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The Life Aquatic with Steve Zissou is a 2004 comedy-drama film directed, written, and co-produced by Wes Anderson. It is Anderson's fourth feature length film, released in the U.S. on Christmas 2004. It was written by Anderson and Noah Baumbach and was filmed in and around Naples, Ponza, and the Italian Riviera.
The film stars Bill Murray as the eponymous Zissou, an eccentric oceanographer who sets out to exact revenge on the "Jaguar shark" that ate his partner Esteban. Zissou is both a parody of and homage to French diving pioneer Jacques-Yves Cousteau (1910–1997), to whom the film is dedicated. Cate Blanchett, Willem Dafoe, Michael Gambon, Jeff Goldblum, Anjelica Huston, Owen Wilson, and Seu Jorge are also featured in the film.
While oceanographer and documentarian Steve Zissou is working on his latest documentary at sea, his best friend Esteban du Plantier is eaten by a creature Zissou describes as a "Jaguar shark." For his next project, Zissou is determined to document the shark's destruction.
The crew aboard Zissou's research vessel Belafonte includes Pelé dos Santos, a safety expert and Brazilian musician who sings David Bowie songs in Portuguese, and Klaus Daimler, the German second-in-command who viewed Zissou and Esteban as father figures. Minor crew members include Vikram Ray, a Sikh cameraman, described in Zissou's film documentary as a man "born on the Ganges"; Bobby Ogata, a frogman who is usually seen eating; Vladimir Wolodarsky, original score composer; Renzo Pietro, screen editor; and Anne-Marie Sakowitz, script girl, who is often topless. "Team Zissou" also includes a pack of unpaid college interns from the fictional University of North Alaska.
Ned Plimpton is a polite Southern gentleman whose mother has recently died. He believes that Zissou is his father. After they meet at a film premiere, Ned takes a break from his job as an airline pilot in Kentucky to join Zissou's crew. As no one else will finance the latest documentary, Ned agrees to support the new film with his inheritance. A reporter, Jane Winslett-Richardson, comes to chronicle the voyage. She is also pregnant with her married boss's child. A rivalry develops between Ned and Zissou, both infatuated with Jane. Klaus also is envious of the attention Zissou pays to Ned.
On their mission to find the Jaguar shark, the Belafonte crew has to deal with an attack by pirates. Sakowitz, along with all but one of the interns, jumps ship after the raid. The interns who leave receive "incomplete" grades for the course. The Belafonte crew launches a sneak attack on the pirates to retrieve their money and rescue a "bond company stooge", Bill Ubell, who had been hired by Zissou's producer Oseary Drakoulias. They also discover and rescue Zissou's nemesis, Alistair Hennessey. Hennessey is successful, suave, and rich, and was once married to Zissou's wife Eleanor.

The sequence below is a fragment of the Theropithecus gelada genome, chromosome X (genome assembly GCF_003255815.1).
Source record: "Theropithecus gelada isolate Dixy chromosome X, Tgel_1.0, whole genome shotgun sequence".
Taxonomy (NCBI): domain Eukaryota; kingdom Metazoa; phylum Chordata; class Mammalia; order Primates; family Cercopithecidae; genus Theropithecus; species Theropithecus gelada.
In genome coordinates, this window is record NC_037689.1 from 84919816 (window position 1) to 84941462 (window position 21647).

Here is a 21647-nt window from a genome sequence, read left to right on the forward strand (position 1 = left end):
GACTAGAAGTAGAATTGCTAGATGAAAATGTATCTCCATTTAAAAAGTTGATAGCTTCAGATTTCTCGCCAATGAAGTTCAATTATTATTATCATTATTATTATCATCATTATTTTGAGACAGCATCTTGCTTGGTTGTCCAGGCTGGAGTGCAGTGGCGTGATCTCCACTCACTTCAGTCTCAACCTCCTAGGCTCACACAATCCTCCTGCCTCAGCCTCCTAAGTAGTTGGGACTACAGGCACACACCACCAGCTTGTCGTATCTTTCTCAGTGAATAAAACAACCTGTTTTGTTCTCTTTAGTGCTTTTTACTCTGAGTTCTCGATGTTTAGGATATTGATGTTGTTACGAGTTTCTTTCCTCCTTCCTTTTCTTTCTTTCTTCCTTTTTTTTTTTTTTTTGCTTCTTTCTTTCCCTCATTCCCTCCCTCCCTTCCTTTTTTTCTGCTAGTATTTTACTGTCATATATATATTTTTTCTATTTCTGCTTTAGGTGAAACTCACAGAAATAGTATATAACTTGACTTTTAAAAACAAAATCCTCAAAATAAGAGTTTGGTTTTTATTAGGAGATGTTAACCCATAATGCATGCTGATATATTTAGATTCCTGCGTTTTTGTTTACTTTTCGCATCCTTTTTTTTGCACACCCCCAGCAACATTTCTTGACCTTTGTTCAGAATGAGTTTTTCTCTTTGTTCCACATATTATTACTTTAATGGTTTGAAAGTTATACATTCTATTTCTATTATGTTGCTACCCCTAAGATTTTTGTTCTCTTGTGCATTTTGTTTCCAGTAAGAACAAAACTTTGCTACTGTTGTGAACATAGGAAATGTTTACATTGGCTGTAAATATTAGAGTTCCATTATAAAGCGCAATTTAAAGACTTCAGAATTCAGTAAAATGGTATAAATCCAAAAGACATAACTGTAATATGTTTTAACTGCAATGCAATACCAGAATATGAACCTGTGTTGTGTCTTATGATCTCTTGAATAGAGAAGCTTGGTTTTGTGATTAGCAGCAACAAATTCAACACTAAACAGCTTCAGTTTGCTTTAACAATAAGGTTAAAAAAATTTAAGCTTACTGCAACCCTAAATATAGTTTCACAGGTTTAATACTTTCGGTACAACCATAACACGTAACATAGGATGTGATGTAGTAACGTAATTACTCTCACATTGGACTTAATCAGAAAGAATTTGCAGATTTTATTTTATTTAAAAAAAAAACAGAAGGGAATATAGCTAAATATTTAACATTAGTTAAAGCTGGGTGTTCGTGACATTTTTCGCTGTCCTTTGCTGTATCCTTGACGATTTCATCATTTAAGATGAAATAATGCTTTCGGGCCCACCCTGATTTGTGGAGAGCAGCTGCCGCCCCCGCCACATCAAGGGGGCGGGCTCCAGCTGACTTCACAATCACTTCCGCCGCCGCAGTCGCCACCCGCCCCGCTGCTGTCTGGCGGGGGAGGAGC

While searching for the shark, the ship's helicopter crashes, injuring Zissou and fatally injuring Ned. A puzzled Eleanor reveals to Jane that Zissou is actually sterile and therefore Ned could not have been his son.
Zissou finally tracks down the shark but decides not to kill it, both because of its beauty and not having any dynamite. Viewing the shark finally validates an existence that Zissou himself had feared might have become meaningless. Eleanor is moved by this and falls in love with Zissou all over again. The finished documentary is a hit and Zissou wins an award, regaining respect worldwide.
- Bill Murray as Steve Zissou
- Owen Wilson as Edward "Ned" Plimpton/Kingsley Zissou
- Cate Blanchett as Jane Winslett-Richardson
- Anjelica Huston as Eleanor Zissou
- Willem Dafoe as Klaus Daimler
- Jeff Goldblum as Alistair Hennessey
- Michael Gambon as Oseary Drakoulias
- Bud Cort as Bill Ubell, "Bond Company Stooge"
- Noah Taylor as Vladimir Wolodarsky
- Seu Jorge as Pelé dos Santos
- Robyn Cohen as Anne-Marie Sakowitz
- Waris Ahluwalia as Vikram Ray
- Matthew Gray Gubler as Nico, Intern #1
- Antonio Monda as himself
- Isabella Blow as Antonia Cook
Though the characters were inspired by such American novels as The Great Gatsby and The Magnificent Ambersons, the plot has been compared to Moby-Dick.
Writing about the metaphorical aspects of the film's setting — somewhere in the Mediterranean — film critic Elena Past says that the underwater scenes, because they are central to the storyline, make The Life Aquatic similar in some ways to Respiro. Both films set out a "Mediterranean state of being" where "having left the security of land, the characters in both films are suddenly confronted with the precarious nature of human existence, as the films that depict them tackle the challenges of representing the submarine world."